By Ahmed Mansour
In a statement issued to coincide with International Human Rights Day on December 10, human rights groups on Tuesday urged the Egyptian government to investigate the mass killings of protestors by security forces and armed forces during the dispersal of Muslim Brotherhood sit-ins at Rabaa Adaweya Square and Nahda Square.
"There can be no hope for the rule of law and political stability in Egypt. Without accountability for what may be the single biggest incident of mass killing in Egypt's recent history on August 14" said Gasser Abdel-Razek, associate director at the Egyptian Initiative for Personal Rights, to Reuters.
The alliance of the 13 human rights groups, which include international watchdogs Amnesty International and Human Rights Watch, said the state prosecutor should give the matter more attention and arrest the ones responsible for the death of the protestors with “unjustified use of excessive force.”
"A small minority of protesters used firearms that day, but the police responded excessively by shooting recklessly, going far beyond what is permitted under international law," the statement continued, adding that the Egyptian government should set up a fact-finding committee as a first step towards accountability and seek of justice.
The Ministry of Interior responded to the alliance's allegations with a statement denying the authorities had used excess force to scatter the sit-in; the ministry asserts that Morsi supporters fired first, so the police had no option but to fire back.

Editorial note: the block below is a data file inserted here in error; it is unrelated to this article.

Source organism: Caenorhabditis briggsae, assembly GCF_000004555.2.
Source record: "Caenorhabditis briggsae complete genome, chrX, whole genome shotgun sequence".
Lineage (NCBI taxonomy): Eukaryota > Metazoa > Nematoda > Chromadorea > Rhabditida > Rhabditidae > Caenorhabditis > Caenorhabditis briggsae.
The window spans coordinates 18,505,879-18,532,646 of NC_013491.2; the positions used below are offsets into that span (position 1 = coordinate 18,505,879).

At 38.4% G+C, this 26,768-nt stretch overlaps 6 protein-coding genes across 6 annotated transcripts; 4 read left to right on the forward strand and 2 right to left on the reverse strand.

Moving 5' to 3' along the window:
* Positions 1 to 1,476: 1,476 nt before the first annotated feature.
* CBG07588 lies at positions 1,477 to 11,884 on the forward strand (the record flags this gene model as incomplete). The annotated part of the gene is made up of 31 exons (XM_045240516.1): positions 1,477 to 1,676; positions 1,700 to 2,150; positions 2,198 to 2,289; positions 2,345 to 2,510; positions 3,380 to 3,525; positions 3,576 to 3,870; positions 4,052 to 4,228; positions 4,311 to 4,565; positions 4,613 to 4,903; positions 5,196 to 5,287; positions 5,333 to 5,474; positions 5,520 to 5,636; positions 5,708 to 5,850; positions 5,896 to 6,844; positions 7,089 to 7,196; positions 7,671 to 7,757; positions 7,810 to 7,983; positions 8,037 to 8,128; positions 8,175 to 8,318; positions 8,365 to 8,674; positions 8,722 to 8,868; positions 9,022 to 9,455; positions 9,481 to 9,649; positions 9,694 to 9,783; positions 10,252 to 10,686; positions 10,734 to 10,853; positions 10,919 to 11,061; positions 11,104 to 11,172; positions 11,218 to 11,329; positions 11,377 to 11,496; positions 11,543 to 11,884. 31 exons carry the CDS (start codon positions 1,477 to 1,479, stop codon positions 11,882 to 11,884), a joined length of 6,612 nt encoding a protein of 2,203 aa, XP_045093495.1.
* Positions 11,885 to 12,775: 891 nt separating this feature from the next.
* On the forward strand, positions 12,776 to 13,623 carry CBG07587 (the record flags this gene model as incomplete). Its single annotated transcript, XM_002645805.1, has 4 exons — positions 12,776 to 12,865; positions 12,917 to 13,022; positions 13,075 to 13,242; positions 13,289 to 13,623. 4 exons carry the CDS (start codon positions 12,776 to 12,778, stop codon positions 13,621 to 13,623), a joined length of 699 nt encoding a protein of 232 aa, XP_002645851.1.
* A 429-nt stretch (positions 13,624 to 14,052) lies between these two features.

Speaking with Egypt Today, Mohamed Radwan, official spokesmen of Al-Dostoor Party, says, “The Muslim Brotherhood had no intentions of leaving despite all the warnings they received form the security forces and the armed forces. There is a lot of evidence that proves they had weapons concealed in their camps, and that is an indication that they used those weapons to fight back. So by common sense; how do you expect the police to respond?”
Alongside the public statement, the rights groups also issued a list detailing four other incidents of mass killings of ousted President Mohamed Morsi’s supporters; in total, the alliance put the death toll for the other incidents at 333, while noting that 3 members of the security forces were also killed.
Also on Tuesday, Morsi supports clashed with the security forces at Al-Azhar and Cairo universities, with tens injured but no deaths.